[image caption: "At 167, he will still be an ace. "] Immortality beckons, says Ronald Bailey, science editor of Reason, an influential American libertarian magazine, and the partisans of mortality are powerless to stop it. Writing in the London Times, he predicts a 20 to 40-year extension of the average life span by 2050. And by the end of the century he predicts five-generation picnics with great-great-great grandmas playing tennis at the age of 150. He looks forward to "human bodies and minds enhanced by advanced drugs and other biotherapies; the conquest of most infectious and degenerative diseases; and genetic science that allows parents to ensure that their children will have stronger immune systems, more athletic bodies and cleverer brains. Even the possibility of human immortality beckons."

But there is a hitch: malign forces from the Dark Side are working to scupper Bailey's dream. "An extraordinary coalition of left-wing and right-wing bio-conservatives is resisting the biotechnological progress that could make it a reality. Forget Osama bin Laden and the so-called clash of civilisations. The defining political conflict of the 21st century will literally be the battle over life and death," he writes.

What Bailey is referring to is scepticism on both right and left (if those tags are appropriate) not just about whether immortality is feasible, but even if it is desirable. Daniel Callahan, a leading US bioethicist, has declared, "there is no known social good coming from the conquest of death". And Dr Leon Kass, former head of the President's Council on Bioethics, says, "the finitude of human life is a blessing for every human individual, whether he knows it or not".

In Bailey's future, organs can be regenerated and "antisocial tendencies and crippling depression will all be managed by individual choice through biotech pharmaceuticals and even generic treatments". Fanciful as this vision may seem, it is being taken seriously and is even being described as a moral obligation in some circles. "The highest expression of human nature and dignity is to strive to overcome the limitations imposed on us by our genes, our evolution and our environment," writes Bailey. - London Times, Apr 8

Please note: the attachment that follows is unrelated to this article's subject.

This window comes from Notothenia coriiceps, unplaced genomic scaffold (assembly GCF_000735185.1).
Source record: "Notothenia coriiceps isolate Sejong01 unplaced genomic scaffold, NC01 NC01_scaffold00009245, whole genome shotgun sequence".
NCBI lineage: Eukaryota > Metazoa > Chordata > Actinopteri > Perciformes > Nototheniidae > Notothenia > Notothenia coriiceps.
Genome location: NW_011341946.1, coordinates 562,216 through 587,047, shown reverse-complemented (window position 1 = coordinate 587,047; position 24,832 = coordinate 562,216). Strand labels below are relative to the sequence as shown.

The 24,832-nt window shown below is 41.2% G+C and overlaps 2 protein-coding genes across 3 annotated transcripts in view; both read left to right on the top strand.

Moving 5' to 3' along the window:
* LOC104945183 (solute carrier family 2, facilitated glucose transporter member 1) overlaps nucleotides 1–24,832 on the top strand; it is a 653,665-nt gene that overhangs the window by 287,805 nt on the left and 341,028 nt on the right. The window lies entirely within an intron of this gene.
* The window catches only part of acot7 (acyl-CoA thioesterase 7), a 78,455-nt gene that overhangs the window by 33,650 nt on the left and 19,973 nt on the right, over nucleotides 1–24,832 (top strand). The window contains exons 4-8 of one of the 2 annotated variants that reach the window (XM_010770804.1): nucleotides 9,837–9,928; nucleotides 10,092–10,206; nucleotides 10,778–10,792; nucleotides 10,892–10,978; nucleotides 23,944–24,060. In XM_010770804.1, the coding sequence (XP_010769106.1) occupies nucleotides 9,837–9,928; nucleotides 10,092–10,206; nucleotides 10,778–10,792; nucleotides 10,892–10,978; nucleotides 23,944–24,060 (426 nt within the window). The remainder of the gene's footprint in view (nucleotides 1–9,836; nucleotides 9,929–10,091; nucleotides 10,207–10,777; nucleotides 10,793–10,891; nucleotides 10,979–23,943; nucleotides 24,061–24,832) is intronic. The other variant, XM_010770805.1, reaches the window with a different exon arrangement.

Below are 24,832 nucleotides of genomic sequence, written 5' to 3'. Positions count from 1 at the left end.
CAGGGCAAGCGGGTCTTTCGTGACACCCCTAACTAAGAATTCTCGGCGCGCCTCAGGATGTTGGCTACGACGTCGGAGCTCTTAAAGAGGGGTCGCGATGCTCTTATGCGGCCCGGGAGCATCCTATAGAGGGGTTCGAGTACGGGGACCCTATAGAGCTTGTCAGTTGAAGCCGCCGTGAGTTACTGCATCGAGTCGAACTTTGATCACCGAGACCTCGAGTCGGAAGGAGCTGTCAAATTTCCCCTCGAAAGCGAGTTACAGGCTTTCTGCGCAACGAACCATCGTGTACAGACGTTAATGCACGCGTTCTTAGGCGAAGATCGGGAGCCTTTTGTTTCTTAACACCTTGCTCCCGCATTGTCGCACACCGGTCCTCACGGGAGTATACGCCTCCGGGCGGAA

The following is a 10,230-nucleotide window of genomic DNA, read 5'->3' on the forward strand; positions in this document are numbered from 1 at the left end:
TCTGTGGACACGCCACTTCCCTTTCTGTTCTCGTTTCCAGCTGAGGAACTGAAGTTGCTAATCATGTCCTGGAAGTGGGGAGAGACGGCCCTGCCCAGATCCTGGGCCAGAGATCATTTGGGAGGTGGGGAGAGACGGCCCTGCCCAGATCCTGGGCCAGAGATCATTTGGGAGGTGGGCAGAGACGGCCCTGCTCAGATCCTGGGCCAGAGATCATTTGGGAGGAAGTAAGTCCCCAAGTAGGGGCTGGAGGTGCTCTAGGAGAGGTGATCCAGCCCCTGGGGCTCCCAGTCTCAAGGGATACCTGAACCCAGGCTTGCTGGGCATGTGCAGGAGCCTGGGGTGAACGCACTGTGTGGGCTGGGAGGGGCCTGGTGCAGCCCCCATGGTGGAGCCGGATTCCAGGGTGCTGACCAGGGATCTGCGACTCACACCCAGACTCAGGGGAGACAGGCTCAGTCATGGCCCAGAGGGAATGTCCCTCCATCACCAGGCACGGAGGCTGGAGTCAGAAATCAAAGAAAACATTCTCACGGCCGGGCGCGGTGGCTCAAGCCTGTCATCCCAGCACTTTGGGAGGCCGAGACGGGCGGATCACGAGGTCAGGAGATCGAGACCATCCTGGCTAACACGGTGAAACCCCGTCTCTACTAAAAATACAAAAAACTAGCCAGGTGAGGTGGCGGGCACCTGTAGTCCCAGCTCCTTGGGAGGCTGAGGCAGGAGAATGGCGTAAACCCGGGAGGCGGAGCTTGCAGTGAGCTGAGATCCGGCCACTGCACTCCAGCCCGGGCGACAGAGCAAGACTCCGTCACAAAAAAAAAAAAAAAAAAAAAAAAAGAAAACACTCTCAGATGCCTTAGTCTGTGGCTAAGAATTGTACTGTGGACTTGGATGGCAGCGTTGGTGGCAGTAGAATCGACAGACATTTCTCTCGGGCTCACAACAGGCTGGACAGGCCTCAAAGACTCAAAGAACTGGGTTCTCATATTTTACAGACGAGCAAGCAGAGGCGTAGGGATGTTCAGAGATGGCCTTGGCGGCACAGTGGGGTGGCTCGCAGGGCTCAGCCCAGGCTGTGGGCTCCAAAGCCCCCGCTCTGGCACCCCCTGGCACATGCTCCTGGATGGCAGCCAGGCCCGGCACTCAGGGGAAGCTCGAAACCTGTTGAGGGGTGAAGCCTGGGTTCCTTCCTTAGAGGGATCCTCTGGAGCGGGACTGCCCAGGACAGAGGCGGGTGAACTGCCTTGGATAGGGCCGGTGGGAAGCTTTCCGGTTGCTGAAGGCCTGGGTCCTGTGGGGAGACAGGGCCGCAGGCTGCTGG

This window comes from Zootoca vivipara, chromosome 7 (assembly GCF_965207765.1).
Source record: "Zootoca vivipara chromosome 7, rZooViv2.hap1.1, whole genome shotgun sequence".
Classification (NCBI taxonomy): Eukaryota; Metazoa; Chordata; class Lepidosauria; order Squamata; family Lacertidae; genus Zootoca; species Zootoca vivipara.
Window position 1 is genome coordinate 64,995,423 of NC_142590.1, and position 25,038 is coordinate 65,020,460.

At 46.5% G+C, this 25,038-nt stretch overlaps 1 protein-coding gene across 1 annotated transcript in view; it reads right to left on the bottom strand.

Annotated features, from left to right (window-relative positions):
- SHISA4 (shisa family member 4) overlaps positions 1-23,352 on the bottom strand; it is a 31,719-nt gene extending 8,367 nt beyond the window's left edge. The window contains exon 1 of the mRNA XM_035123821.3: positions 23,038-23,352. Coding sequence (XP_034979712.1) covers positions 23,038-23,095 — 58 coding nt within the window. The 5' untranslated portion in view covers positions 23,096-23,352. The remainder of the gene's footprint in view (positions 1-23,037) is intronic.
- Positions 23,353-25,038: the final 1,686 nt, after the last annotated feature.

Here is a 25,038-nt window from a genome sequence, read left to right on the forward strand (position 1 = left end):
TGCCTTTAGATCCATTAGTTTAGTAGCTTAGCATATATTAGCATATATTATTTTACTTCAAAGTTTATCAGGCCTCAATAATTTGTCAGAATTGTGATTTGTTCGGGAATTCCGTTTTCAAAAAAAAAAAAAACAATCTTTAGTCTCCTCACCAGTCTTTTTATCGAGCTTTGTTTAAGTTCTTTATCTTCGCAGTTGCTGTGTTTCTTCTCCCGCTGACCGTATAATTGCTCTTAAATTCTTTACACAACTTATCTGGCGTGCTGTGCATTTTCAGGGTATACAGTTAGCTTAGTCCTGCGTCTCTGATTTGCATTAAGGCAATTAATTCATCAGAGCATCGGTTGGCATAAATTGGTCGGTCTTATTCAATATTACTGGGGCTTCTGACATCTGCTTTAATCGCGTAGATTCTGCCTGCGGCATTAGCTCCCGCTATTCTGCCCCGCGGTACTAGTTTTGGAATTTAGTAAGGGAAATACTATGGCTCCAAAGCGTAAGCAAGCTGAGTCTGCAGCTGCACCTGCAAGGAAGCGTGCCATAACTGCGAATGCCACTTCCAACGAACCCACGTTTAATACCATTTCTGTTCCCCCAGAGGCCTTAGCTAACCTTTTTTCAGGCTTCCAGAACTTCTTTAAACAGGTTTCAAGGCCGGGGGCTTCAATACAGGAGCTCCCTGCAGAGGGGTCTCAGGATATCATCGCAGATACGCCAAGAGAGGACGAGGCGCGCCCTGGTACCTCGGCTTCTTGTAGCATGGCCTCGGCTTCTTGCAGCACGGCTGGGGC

The leading journal Nature is getting abundant experience in dealing with scientific fraud nowadays. Hard on the heels of an investigation into the cloning research of disgraced Korean stem cell scientist Hwang Woo-suk, Nature has discovered that several papers from a Japanese laboratory were probably faked.

The problem came to light last year when the RNA Society of Japan asked Tokyo University to investigate a dozen papers from a lab run by biochemist Kazumari Taira, following complaints from other researchers. Taira and his co-author Hiroaki Kawasaki were unable to supply some data -- because of bad record-keeping and computer failure, Taira said. And then it appears that Kawasaki faked the data which he did supply. This was detected because he allegedly used software which was not available in 2003 when the experiment was conducted.

Now the university has decided that there is a "high possibility" that a dozen papers on RNA technology from Taira's lab have been faked. According to a March 29 statement, the papers had "no reproducibility and no credibility". Taira has already asked that five of his papers be retracted, although Kawasaki has refused to do so. A university committee is to submit a report on the scandal this week. - Nature, Apr 6